Written by Irina Dorosieva
A few things are more authentically local than walking up a hill for a sunset drink with friends on a warm summer evening. Historically built on seven hills Plovdiv is the oldest continuously inhabited city in Europe. Each of the hills has a story to tell and the people of Plovdiv know well how to make the most out of these natural phenomena.
Out of the seven hills there are six that remain today. The seventh hill, Markovo Tepe (tepe is the Turkish word for hill) was demolished between the end of 19th and the middle of the 20th century and its syenite rocks were used to pave the cobble streets of Plovdiv and also were exported to Germany. This perhaps makes Markovo tepe (hill) one of the most spread out hills in the world.
While you might not notice it at first, Plovdiv’s Old Town is located on three hills: Nebet Tepe, Taxim Tepe and Dzhambaz Tepe, collectively called: The Three Hills. The picturesque streets of the Old Town attract visitors any time of the day and year, but the top of Nebet Tepe is a special point of attraction at sunset, when the whole city is bathed in the soft lights of the setting sun. This spectacular view is treasured by residents and visitors of Plovdiv, friends, lovers and people seeking a place to contemplate. Nebet Tepe at sunset is perhaps one of the most spectacular experiences one can have in Plovdiv standing on 8,000 year old ruins, the birthplace of Plovdiv.
And while The Three Hills (Plovdiv Old Town and Roman Amphitheatre) are no doubtfully the most popular among tourists you have to go to the other three (Danov Hill, Bunardzhik and Youths’ Hill)for a truly local experience of Plovdiv’s hills.
Danov’s Hill located just off the pedestrian street is an interesting and easy to access hill known for its clock tower (therefore its Turkish name Sahat Tepe - Clock Hill). A pleasant stroll along this beautiful hill park takes you straight to the Clock Tower built in the 16th century still measuring time with a ring every round hour. Danov hill is a popular meet up point for locals who seek some privacy in the heart of the busy city center.
Further west, just couple of blocks away, right by the traffic lights at Mall Markovo Tepe and boulevard Ruski, lays Bunardzhik Hill, easily recognized with its large memorial statue of the soviet soldier Alyosha on top. Bunardzhik Tepe is a much loved place for walks, sunset drinks and it is also a popular photo shooting spot, with the stunning Rhodope Mountains and Plovdiv as a backdrop.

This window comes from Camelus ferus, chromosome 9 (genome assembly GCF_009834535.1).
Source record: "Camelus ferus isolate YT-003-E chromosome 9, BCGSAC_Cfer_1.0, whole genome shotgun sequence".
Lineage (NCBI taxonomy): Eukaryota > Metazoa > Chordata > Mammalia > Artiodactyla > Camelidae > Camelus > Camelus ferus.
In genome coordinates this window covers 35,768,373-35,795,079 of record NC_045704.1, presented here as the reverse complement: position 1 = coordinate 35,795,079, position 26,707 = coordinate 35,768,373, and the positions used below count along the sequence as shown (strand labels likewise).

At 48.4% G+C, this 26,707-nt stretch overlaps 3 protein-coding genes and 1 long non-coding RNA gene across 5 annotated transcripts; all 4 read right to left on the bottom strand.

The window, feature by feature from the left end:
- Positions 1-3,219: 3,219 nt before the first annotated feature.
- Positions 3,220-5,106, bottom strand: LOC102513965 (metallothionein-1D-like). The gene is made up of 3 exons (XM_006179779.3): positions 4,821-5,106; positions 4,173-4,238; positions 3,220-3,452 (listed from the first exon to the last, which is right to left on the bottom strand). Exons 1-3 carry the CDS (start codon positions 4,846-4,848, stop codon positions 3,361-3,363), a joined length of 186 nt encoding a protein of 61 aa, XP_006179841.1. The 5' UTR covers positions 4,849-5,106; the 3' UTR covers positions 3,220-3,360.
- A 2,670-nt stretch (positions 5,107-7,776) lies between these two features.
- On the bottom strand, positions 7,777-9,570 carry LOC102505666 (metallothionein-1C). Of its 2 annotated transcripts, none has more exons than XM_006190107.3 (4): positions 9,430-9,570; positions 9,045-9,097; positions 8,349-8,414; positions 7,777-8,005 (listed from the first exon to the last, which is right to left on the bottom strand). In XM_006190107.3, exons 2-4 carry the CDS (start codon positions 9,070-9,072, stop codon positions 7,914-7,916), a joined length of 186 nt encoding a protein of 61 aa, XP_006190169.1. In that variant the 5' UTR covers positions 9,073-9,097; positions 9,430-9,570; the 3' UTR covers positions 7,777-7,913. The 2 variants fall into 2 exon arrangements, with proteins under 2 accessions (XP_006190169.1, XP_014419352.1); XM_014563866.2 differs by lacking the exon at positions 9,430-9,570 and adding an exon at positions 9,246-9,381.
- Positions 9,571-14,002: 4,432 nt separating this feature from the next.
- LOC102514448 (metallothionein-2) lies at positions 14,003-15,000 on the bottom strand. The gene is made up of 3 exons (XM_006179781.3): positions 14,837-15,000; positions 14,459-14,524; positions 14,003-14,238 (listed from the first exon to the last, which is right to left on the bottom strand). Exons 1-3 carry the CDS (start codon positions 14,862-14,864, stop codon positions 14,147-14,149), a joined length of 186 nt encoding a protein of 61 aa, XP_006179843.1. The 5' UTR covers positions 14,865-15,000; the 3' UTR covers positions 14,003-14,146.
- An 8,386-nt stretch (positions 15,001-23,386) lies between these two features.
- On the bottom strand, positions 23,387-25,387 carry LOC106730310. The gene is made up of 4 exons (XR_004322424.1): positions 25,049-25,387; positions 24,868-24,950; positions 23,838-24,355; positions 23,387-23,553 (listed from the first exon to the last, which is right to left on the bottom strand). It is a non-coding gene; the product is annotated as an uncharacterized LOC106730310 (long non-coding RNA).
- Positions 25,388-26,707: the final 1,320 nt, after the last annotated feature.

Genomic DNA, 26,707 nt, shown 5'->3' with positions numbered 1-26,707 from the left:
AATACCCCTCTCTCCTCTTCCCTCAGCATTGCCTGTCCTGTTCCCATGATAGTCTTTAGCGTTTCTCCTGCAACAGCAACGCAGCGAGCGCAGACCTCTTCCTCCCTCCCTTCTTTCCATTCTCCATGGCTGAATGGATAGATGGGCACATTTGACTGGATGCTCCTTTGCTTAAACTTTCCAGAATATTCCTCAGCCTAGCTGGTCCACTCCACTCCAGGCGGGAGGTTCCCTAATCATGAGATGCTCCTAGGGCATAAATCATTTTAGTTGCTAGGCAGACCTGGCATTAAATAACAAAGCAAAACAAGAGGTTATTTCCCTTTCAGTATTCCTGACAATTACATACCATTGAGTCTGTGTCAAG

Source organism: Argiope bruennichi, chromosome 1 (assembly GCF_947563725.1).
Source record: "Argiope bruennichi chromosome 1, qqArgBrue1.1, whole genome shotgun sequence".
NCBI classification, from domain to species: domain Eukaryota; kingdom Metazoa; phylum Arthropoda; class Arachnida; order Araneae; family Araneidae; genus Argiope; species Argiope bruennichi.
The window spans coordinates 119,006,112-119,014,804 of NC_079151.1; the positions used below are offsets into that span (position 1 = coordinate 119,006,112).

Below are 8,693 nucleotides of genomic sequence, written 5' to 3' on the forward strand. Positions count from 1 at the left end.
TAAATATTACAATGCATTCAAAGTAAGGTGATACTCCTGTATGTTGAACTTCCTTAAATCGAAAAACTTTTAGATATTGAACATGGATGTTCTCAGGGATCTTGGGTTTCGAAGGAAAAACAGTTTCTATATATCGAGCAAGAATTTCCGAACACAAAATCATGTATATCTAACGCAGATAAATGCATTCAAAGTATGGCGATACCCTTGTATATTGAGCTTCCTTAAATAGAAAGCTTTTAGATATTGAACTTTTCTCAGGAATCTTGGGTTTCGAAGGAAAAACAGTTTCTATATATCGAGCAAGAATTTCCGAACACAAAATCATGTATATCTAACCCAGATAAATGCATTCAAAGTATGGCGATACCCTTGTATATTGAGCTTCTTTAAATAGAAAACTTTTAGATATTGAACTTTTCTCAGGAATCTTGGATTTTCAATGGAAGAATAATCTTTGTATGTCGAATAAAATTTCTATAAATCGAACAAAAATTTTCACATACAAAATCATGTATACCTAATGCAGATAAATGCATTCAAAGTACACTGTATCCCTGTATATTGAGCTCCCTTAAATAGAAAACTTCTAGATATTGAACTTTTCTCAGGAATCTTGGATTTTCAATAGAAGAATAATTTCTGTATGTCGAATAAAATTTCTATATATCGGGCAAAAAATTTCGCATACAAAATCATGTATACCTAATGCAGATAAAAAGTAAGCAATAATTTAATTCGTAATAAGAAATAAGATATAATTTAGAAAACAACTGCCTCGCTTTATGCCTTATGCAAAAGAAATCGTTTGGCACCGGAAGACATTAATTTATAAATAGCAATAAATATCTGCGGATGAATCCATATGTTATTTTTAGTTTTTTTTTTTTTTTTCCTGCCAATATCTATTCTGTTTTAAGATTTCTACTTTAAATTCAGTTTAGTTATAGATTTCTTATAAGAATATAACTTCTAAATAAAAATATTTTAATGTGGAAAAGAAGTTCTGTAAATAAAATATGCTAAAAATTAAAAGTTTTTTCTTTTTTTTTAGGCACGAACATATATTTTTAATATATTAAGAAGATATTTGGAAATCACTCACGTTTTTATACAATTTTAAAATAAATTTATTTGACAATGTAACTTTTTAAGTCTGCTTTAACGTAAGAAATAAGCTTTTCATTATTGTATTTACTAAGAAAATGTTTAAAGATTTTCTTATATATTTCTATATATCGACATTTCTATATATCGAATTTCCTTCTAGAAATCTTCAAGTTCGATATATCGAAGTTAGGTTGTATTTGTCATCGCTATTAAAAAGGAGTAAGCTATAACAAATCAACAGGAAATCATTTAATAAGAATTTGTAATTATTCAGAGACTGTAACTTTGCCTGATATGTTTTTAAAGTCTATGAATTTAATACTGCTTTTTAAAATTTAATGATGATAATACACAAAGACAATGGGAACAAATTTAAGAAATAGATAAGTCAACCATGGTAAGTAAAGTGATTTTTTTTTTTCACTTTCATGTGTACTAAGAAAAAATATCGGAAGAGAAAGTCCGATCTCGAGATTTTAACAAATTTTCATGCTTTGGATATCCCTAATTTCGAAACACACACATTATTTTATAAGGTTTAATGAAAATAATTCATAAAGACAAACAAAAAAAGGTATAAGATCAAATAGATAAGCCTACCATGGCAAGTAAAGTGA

Many paths lead up to the top of the Bunardzhik hill, but even if you chose not to hike your way to the top, you are still guaranteed to have a pleasant time just hanging down its shaded alley. Benches usually full up mornings and afternoons with people, some of them regular visitors of the park for years. It is a great place for short runs, roller skating and a popular destinations for kids learning to bike J
But the beautiful paths of Bunardzhik Tepe are sure to tempt you to explore more of this wonderful park. Cars are not allowed on the hill (even though you are likely to see a few up the hill under the cover of the night) and you can choose between taking one of the many stair paths beginning at the base of the hill or go on a more leisurely walk taking the main road up.
Whichever way you take there are plenty of beautiful spots to stop, catch your breath and enjoy the view.
Reaching the top of the hill won’t take you more than 20 minutes, with its 108 meters altitude it is a pleasant stroll rewarded with beautiful views. Alyosha’s scenic terrace is a great city escape in the hot summer evenings when shortly after sunset the night breeze rewards all who had made it to the top. It is not unusual to see group of friends enjoying a drink and staying up the hill well into the night. Throw a full moon into the mix and you’ve got the perfect romantic setup.
For the more adventurous and those who enjoy a good hike Youth Hill is the place to go. Also called Dzhendem Tepe (Ghosts’ Hill), it is the highest hill in Plovdiv with an altitude of 307 meters. But while no ghosts are reported seen there, Youth Hill will challenge anyone up for a decent city hike. Its rocky surface is covered with narrow paths that go among rocks and steep trails. Exploring the hill this way is always a pleasure, but it is not the only way to go. Like the rest of the hills in Plovdiv, Youth Hill has a nice cobbled road leading all the way up.
The hills of Plovdiv are much loved by young and old not just for the beautiful views of Plovdiv and Rhodope Mountains, the cool breeze on a summer night and the opportunity to escape the city without really leaving it, but also for the very special way one feels connecting with nature there, leaving the noise and business of the city behind and finding that inner peace and quietness that see you return home just a little bit happier.
About the author:
Irina is a native-born Plovdivian with a passion for culture, travel, food and nature. She is an advocate of Slow Travel, a philosophy of immersion in and engaging with local communities, and "slowing down" in order to savour each moment, thereby creating deeper, richer travel experiences.
After 15 years living abroad, Irina returned to her roots in Plovdiv to lead tours sharing her fondness for the picturesque cobblestone streets, hills and neighbourhoods of her birthplace and her love of the majestic Rhodope Mountains, connecting visitors with the people, food and traditions of Bulgaria.